Why our kids struggle in math: It all adds up
Big Guy's cousins came over after school, and everyone decided to do their homework immediately instead of grumping and flinging pencils close to bedtime. Or maybe that's just Big Guy.
One cousin was rolling right along on her math until an unfamiliar algebra equation threw up a road block. As the only person over 5-feet tall in the room, I felt a certain obligation, so silly me volunteered to help.
Big Guy enjoyed it immensely as I began to struggle, too. "You're not a Math Master, are you?" he accused. Superior academic status thus confirmed in his mind, he began to offer advise. "It's simple," he sighed. "One hundred plus 100 equals 200. That's your answer!"
Ay, but that's not the question. The question for me at least is, are schools trying to prepare children at an early enough age to do the type of math an 11-year-old is expected to master? And are there enough qualified teachers to do it?
Those questions are relevant in a state that wants to start testing eighth-graders in algebra three years from now.
Like many education "reforms," the goal behind the algebra mandate is good and noble: Get California kids up to speed on the math skills they need to be competitive.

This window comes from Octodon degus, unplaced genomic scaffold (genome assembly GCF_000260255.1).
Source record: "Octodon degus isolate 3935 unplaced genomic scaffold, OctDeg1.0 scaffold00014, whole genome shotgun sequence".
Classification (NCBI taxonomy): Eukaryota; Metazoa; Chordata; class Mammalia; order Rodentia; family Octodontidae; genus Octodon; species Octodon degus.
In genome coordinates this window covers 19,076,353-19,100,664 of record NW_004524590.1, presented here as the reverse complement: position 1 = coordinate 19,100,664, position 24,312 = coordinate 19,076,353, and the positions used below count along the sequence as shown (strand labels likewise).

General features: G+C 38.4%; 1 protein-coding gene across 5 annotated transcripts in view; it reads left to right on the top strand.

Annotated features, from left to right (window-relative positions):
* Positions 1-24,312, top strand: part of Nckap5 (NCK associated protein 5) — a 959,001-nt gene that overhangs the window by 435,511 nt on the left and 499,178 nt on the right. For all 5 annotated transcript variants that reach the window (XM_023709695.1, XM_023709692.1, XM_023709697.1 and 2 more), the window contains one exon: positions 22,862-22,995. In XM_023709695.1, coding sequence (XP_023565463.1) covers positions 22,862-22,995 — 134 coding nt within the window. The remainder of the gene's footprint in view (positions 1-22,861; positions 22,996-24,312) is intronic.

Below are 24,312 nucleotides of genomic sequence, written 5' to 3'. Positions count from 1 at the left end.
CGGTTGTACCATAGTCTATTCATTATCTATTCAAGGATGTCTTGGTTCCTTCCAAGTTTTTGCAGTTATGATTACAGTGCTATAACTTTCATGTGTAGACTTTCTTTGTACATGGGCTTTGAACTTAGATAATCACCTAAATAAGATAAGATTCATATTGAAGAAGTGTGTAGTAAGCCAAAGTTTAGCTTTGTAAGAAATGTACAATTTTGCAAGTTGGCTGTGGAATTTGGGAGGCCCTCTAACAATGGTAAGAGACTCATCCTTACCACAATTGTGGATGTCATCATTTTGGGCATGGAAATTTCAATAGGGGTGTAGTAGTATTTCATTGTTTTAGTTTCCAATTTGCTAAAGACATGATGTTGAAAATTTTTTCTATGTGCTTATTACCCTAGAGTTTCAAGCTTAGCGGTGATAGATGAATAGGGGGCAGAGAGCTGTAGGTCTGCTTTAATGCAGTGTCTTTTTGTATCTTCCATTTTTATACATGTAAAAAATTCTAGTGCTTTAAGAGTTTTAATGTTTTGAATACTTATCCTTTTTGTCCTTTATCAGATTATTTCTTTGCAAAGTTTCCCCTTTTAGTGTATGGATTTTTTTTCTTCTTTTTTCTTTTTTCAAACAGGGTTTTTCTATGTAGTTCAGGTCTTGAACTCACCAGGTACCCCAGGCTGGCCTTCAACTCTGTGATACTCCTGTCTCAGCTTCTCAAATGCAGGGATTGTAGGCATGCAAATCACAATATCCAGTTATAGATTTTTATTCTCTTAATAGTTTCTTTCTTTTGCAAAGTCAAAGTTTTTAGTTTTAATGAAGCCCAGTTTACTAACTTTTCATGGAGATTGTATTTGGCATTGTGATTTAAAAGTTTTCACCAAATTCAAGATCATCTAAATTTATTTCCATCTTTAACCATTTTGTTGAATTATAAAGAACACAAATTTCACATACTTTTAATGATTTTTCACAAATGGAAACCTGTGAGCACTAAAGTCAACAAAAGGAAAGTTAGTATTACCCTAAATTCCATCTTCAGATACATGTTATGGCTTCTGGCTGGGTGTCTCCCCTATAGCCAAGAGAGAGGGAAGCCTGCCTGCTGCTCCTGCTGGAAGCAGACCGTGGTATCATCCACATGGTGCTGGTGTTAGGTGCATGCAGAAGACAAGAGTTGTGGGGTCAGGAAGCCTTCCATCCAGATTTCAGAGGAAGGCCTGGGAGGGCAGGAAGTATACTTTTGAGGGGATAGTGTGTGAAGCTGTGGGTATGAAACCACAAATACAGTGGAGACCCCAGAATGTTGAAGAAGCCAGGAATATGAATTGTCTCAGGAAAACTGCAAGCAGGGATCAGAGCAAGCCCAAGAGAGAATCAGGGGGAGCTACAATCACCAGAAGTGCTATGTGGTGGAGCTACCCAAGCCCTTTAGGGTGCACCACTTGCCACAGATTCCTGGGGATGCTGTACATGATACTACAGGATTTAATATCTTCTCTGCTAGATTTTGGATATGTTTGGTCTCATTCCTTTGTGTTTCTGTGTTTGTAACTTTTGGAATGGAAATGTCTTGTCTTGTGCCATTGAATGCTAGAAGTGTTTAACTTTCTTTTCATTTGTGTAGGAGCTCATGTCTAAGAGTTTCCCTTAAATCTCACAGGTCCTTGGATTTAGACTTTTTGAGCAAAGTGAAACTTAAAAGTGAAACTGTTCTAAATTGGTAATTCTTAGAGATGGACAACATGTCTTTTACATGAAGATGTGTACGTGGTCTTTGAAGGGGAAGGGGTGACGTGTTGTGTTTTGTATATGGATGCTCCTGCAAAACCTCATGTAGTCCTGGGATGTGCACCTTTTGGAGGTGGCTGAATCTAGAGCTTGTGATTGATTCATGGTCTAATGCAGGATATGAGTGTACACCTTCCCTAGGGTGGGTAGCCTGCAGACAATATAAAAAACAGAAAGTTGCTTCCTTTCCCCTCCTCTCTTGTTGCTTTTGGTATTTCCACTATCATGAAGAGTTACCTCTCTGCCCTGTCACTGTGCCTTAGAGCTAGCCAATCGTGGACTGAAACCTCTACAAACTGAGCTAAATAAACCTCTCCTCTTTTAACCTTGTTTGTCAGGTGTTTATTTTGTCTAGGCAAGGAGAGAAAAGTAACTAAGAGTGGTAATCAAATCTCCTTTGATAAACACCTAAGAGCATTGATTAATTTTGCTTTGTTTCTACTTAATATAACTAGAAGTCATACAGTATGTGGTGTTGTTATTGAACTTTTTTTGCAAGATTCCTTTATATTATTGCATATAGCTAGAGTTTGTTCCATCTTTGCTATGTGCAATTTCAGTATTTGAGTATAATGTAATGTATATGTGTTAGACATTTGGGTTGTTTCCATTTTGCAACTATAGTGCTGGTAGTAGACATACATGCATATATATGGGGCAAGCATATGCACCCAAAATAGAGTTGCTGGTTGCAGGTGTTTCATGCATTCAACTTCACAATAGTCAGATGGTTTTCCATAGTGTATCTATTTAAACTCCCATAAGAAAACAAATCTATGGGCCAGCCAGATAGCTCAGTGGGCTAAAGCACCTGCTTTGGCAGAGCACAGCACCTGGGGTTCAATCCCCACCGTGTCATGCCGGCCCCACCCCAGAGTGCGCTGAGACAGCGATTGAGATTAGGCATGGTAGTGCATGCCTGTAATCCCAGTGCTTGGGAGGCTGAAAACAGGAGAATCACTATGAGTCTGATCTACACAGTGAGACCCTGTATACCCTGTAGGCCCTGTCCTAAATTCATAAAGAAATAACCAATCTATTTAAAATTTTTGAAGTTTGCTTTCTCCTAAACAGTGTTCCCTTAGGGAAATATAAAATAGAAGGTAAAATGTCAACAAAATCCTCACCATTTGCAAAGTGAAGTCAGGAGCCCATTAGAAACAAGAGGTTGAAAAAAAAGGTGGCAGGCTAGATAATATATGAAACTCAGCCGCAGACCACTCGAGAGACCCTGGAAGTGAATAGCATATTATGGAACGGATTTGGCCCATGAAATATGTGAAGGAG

The logic behind it, though, is flawed on two fronts.
- It's another standardized test
- It's another standardized test thrown out with three years' warning, forcing fifth-graders to rapidly make up six years. Three years is barely time enough to teach the test, let alone the concepts.
The "algebra tests for all" policy was dreamed up this summer as California looked for a way to appease federal officials upset with the state's math test. The state could have written a new exam but, under pressure from Gov. Arnold Schwarzenegger, decided to instead drop the weight of the full algebra exam on junior highs.
The move was popular with the No Child Left Behind set -- you know, the folks who like to spend $1 billion a year on reading programs that don't work. It wasn't so popular with teachers, who joined a lawsuit to block the test.
Even the state schools superintendent admits the test would be expensive: $3.1 billion a year, much of which would go for teachers. Just half of California's eighth-graders take algebra now.
Money aside -- not that it's easy to put money aside in today's climate -- there's also the fairness issue.
A study The Education Trust released today shows that unqualified teachers are more likely to be in high-poverty classrooms and at schools with a higher percentage of Latinos and African-Americans. Racial issues are one reason a judge agreed to block the new test until there was time for more public input.
But back to Big Guy and his alleged mathematical genius.
It's smoke and mirrors, based on the fairly low standard of being able to count and write numbers to 30. And, while there's nothing wrong with encouraging little bugs by giving them an ego boost, there's something wrong with a system that gives math homework only every couple of weeks while the governator talks about its importance.
Particularly if that same system expects kids to be on track to pass an algebra test by eighth grade.
Copyright 2008 Debra Legg. All rights reserved.